Something I’ve seen recently makes me feel sad.
I’m really not into the phenomenon of ‘fur shaming.’
Fur shaming often takes the form of animal activists waiting for a celebrity known to wear fur (9 times out of 10 this is a female) at an ‘appearance’ type of event, then yelling in her face about wearing fur while holding up graphic images and/or throwing flour or some other messy crap all over her.
Just writing that made me feel yucky.
Am I against animal fur being worn as clothing? Hell yes.
Do I think we should speak out against animal fur and skins being worn as clothing? Hell yes.
Am I a fan of any of the celebrities this has happened to, is that what’s sparking my outrage? Hell no.
Do I think there’s a much more intelligent (and more effective) way of educating about the cruelty inherent in the fur industry? Heeellll yes!
The thing that made me sad was a Facebook post I saw recently where someone had been a part of one such ‘fur shaming’ event. Underneath this post were comments like ‘dumb bitch, she deserved it,’ ‘what a fur hag,’ ‘fur hags always deserve what they get’ etc.
I felt sick.
What is the term for men who wear fur by the way? Don’t some male hip-hop artists and rappers wear fur? Is it more terrible if women do it?
Of course I am able to conjure up pictures of animals being skinned alive for their fur, I’ve seen Earthlings and The Ghost In Our Machine. I want this barbaric shit to stop instantly.
But how does being aggressive and sexist help educate on speciesism?
It’s like the PETA campaigns when they objectify one group of beings (women), to attempt to teach us not to objectify another group of beings (animals).
This may work for some people, but I feel there are way more effective ways of educating about this.
And has anyone noticed that there’s a glut of men on social media who have clearly learned to identify their privilege over animals and have therefore become vegan – but have no idea about their privilege over women, which manifests in their sexist language? I wonder if they didn’t learn about veganism from PETA and all the naked women campaigns?
We need to combat all oppressions and put the spotlight on all privilege.
Using terms like bitch and hag, which are so gendered and so ugly (‘hag’ as far as I can make out means a woman who is no longer sexually attractive to the patriarchy, yet STILL deigns to have a few opinions, and is therefore hated) just perpetuates and re-normalises the use of sexist language. And we know that the language around an entity informs our ideas and behaviours towards that entity. So using these terms is, like, the least clever thing you can do if you are of the opinion that women are humans too.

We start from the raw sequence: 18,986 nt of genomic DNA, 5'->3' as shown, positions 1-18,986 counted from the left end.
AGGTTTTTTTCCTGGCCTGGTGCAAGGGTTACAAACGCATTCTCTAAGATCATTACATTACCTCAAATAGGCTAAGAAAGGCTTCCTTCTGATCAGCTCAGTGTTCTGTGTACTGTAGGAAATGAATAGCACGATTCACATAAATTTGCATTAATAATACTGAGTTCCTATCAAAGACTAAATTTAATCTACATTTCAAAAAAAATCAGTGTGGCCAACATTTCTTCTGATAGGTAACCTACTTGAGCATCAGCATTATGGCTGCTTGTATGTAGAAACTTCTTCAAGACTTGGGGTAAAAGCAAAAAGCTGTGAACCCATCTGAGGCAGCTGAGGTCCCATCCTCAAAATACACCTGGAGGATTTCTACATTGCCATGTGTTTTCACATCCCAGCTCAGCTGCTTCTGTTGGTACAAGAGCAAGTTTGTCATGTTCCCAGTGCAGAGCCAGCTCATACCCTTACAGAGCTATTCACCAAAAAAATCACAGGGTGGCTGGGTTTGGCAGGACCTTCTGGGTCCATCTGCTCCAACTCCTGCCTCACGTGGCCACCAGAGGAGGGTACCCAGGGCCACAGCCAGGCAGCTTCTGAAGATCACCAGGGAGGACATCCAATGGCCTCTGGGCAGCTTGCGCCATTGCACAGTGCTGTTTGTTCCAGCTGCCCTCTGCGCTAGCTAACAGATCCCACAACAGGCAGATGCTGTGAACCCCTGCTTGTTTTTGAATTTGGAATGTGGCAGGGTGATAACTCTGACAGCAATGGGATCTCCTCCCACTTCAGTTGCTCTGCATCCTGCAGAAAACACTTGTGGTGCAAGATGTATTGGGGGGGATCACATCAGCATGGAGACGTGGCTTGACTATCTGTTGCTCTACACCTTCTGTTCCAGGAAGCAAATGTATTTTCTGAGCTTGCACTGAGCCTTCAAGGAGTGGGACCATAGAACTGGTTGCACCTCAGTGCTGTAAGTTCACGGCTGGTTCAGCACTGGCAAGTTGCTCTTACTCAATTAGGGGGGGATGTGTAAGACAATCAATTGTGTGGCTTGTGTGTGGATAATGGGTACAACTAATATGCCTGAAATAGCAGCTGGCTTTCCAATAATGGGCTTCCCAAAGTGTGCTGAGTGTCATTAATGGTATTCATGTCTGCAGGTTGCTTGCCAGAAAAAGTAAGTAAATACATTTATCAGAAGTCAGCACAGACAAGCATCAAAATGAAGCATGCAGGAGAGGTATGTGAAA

Hate isn’t single issue. And it’s possible to live in a state of raising awareness of all of it and trying to combat all forms of it. You don’t have to fight speciesism at the expense of women.
My other point on this is:
Leather is just as cruel as fur. In Earthlings, we see cows in the leather industry being skinned alive. Why don’t activists flour bomb male celebrities for wearing leather shoes and jackets?
My other point (that I just thought of!) is:
Would you walk into a restaurant and yell at someone eating chicken? Would you walk into a McDonalds and scream into the faces of the people eating their egg Mcmuffins? After all, the chickens will have been strung upside down and dipped in scalding water, lots of them while alive. And the eggs will have come from an industry where baby male chicks are ground up alive. Is the cruelty in the chicken and egg industries worse than in the fur industry? How the hell do you quantify that?
So why not walk into these restaurants, surprise the women (only the women of course) eating their chicken and eggs by yelling in their faces, then afterwards brag about it on social media using terms like #eggslut or #chickenbitch ?
If you want to protest fur-farming intelligently, what CAN you do?
The only thing that has EVER worked effectively is informing and educating people peacefully.
The more we share information about how cruel fur is, the less ‘cool’ it will be. The more people that think it’s not cool; the less likely celebrities are to wear it. So advocating at grass-roots level is a great place to start. Host a stand at a vegan or animal-related festival. Write letters to relevant publications explaining what goes on in the fur industry. Write blog posts (for your own website or to send to others) about fur-farming. Protest (peacefully) outside fur shops. There’s a ton of different ways we can inform on this subject without being an arse.
If you must contact a celebrity directly, tweet them with a link to Earthlings or The Ghosts In Our Machine, or with a pithy comment that may give them pause for thought (you never know!) You want to make them think, not make them hate you. If someone hates you they won’t listen to you.
Whatever you do, just please PLEASE refrain from yelling at women, then bragging about it on social media using terms like furhag and bitch.
There are too many levels on which this behaviour is problematic, not to mention ineffective.